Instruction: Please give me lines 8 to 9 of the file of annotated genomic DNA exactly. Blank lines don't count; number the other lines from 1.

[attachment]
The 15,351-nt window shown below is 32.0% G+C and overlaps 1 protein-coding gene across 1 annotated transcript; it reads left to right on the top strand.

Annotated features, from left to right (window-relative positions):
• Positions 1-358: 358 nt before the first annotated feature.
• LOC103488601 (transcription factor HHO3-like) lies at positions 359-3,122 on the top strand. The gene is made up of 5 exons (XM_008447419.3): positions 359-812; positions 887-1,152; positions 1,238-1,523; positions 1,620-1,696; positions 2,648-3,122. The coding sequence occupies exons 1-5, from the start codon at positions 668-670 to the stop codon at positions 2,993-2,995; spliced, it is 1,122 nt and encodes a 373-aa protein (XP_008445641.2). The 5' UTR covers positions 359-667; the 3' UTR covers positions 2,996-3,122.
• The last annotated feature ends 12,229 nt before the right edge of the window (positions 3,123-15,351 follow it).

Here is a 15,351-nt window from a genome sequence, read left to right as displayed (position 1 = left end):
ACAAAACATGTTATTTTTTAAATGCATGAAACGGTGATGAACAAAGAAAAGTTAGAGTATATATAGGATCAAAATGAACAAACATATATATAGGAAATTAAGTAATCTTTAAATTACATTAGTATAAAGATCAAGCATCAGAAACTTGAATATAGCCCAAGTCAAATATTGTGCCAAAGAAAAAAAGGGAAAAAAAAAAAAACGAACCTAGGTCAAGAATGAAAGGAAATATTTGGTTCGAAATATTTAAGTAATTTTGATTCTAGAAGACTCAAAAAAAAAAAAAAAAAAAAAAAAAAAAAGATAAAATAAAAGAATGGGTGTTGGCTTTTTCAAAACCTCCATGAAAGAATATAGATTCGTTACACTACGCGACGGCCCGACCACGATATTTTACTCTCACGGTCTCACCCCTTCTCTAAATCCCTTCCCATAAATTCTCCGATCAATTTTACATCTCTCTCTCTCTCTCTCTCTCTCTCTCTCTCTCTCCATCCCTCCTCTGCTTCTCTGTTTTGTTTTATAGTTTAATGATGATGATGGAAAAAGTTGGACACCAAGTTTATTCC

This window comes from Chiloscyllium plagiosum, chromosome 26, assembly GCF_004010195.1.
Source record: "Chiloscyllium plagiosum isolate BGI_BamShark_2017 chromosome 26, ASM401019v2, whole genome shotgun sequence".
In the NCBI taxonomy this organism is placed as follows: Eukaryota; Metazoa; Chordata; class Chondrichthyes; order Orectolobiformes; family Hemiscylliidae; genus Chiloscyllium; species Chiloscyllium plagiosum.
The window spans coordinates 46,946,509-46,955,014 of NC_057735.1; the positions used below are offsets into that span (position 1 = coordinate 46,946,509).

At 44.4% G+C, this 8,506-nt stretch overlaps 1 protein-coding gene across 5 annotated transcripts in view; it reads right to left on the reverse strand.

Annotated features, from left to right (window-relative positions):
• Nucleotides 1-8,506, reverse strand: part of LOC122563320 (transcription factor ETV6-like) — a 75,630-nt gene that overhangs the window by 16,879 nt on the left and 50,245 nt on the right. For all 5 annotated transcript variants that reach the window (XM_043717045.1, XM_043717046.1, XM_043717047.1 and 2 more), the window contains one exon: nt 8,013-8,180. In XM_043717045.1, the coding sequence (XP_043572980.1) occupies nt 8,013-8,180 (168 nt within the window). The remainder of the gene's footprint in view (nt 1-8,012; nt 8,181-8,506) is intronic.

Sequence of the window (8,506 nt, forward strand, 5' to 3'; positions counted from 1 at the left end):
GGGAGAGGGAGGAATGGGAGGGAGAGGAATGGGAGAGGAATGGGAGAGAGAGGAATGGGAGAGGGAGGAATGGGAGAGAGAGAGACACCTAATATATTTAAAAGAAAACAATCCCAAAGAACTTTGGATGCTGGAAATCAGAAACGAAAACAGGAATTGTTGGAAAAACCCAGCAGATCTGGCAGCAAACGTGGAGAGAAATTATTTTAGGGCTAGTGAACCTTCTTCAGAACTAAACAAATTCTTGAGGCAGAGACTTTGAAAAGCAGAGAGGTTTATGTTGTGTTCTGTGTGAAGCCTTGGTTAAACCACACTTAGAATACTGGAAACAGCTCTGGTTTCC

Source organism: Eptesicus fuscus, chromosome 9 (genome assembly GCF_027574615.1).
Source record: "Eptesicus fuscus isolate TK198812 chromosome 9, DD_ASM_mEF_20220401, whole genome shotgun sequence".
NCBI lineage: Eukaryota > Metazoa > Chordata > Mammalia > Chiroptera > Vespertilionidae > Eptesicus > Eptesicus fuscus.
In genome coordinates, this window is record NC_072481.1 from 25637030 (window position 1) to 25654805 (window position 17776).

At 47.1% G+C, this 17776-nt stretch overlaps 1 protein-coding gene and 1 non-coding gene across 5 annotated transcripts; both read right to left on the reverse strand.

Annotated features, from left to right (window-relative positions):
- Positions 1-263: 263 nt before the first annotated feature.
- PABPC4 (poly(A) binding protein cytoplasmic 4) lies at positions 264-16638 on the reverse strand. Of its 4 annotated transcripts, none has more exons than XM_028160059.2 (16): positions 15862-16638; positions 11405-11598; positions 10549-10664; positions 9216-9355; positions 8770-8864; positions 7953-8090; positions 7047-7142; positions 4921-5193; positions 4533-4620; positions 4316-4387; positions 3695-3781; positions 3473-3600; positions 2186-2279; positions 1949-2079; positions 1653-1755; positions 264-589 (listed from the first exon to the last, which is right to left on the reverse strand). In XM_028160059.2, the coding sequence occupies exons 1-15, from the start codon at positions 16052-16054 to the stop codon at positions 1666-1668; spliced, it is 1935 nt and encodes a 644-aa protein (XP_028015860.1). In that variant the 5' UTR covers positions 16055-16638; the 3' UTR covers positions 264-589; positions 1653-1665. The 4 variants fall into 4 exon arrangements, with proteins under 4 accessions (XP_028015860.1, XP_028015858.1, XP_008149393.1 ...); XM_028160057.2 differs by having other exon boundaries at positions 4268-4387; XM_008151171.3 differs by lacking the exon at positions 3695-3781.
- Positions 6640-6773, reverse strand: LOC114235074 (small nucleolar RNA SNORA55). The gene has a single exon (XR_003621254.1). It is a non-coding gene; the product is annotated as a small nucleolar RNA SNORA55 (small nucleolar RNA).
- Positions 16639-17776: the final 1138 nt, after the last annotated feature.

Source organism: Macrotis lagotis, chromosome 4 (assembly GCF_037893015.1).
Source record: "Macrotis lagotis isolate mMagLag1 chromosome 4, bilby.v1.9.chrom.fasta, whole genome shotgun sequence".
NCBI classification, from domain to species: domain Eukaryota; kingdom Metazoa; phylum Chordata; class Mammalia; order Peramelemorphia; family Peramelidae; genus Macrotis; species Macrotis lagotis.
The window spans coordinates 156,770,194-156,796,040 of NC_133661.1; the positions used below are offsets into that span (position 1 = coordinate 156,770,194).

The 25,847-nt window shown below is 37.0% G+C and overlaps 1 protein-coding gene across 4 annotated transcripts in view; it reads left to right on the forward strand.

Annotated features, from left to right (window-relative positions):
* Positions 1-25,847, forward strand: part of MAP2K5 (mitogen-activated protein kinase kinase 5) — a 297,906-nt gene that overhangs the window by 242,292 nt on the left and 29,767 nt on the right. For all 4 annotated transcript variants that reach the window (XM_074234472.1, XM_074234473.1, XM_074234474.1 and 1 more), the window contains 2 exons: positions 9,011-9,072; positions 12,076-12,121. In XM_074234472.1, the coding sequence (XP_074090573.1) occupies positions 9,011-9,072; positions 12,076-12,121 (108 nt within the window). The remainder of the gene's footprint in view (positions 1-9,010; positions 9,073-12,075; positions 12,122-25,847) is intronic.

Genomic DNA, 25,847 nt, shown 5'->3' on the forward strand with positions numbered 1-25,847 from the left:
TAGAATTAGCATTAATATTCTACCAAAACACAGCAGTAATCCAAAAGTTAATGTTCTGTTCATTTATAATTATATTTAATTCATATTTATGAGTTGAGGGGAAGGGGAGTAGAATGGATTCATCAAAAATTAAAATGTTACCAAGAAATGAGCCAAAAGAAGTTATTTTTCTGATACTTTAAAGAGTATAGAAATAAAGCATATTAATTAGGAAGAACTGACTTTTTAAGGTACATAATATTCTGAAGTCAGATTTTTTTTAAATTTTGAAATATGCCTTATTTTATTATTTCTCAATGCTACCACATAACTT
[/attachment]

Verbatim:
This window comes from Chiloscyllium plagiosum, chromosome 26, assembly GCF_004010195.1.
Source record: "Chiloscyllium plagiosum isolate BGI_BamShark_2017 chromosome 26, ASM401019v2, whole genome shotgun sequence".